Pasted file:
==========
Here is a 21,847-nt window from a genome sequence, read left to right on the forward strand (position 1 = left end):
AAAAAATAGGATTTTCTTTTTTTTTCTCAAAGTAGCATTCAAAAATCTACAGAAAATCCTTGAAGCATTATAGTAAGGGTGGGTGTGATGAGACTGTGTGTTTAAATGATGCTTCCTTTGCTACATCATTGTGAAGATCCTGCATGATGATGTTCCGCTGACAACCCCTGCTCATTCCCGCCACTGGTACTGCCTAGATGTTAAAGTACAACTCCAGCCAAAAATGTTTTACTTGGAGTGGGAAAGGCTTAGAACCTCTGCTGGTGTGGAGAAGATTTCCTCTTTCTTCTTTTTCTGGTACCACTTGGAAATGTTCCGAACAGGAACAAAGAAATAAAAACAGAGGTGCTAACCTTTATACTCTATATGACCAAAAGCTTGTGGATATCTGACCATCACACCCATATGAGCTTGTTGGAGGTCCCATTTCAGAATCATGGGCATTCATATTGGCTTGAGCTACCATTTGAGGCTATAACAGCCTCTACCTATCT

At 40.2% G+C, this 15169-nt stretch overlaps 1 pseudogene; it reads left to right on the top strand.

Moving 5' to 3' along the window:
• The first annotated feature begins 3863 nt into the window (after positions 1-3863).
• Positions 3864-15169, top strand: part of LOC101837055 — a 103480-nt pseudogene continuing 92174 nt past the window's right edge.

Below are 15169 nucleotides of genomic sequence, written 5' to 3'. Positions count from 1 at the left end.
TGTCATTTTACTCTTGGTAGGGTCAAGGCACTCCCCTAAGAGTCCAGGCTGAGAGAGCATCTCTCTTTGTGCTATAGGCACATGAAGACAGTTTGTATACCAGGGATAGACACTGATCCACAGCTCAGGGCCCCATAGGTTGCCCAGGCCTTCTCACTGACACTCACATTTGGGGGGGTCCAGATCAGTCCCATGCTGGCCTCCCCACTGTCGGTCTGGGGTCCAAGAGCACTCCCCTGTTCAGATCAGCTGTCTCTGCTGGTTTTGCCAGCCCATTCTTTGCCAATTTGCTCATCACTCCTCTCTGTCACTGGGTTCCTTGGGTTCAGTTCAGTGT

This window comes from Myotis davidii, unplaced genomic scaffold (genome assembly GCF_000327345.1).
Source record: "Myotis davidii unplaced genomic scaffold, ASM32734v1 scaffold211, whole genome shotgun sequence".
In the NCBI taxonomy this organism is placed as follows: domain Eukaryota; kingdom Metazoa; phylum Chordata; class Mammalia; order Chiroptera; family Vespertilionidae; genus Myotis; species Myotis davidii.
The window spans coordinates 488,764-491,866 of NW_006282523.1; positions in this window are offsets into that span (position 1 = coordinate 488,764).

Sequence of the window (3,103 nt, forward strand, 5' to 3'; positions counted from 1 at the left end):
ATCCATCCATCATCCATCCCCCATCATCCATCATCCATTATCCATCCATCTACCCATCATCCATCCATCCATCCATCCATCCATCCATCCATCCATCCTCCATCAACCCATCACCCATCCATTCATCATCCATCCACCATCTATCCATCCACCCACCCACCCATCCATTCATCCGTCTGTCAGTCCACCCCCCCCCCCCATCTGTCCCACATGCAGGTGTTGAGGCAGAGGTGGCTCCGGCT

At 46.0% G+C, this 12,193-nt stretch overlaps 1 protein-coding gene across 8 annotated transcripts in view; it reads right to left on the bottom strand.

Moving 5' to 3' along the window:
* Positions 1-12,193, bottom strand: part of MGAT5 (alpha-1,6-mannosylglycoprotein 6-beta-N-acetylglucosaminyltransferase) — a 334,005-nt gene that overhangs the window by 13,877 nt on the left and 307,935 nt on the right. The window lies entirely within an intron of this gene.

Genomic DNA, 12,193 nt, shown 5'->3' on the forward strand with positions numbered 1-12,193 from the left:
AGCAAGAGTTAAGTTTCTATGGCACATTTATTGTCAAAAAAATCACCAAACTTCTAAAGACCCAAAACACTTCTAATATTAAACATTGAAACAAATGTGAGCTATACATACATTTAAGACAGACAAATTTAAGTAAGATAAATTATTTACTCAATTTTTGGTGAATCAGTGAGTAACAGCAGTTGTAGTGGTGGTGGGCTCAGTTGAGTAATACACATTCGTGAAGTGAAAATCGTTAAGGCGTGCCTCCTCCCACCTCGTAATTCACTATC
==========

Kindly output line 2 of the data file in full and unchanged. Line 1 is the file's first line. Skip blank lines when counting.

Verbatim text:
AAAAAATAGGATTTTCTTTTTTTTTCTCAAAGTAGCATTCAAAAATCTACAGAAAATCCTTGAAGCATTATAGTAAGGGTGGGTGTGATGAGACTGTGTGTTTAAATGATGCTTCCTTTGCTACATCATTGTGAAGATCCTGCATGATGATGTTCCGCTGACAACCCCTGCTCATTCCCGCCACTGGTACTGCCTAGATGTTAAAGTACAACTCCAGCCAAAAATGTTTTACTTGGAGTGGGAAAGGCTTAGAACCTCTGCTGGTGTGGAGAAGATTTCCTCTTTCTTCTTTTTCTGGTACCACTTGGAAATGTTCCGAACAGGAACAAAGAAATAAAAACAGAGGTGCTAACCTTTATACTCTATATGACCAAAAGCTTGTGGATATCTGACCATCACACCCATATGAGCTTGTTGGAGGTCCCATTTCAGAATCATGGGCATTCATATTGGCTTGAGCTACCATTTGAGGCTATAACAGCCTCTACCTATCT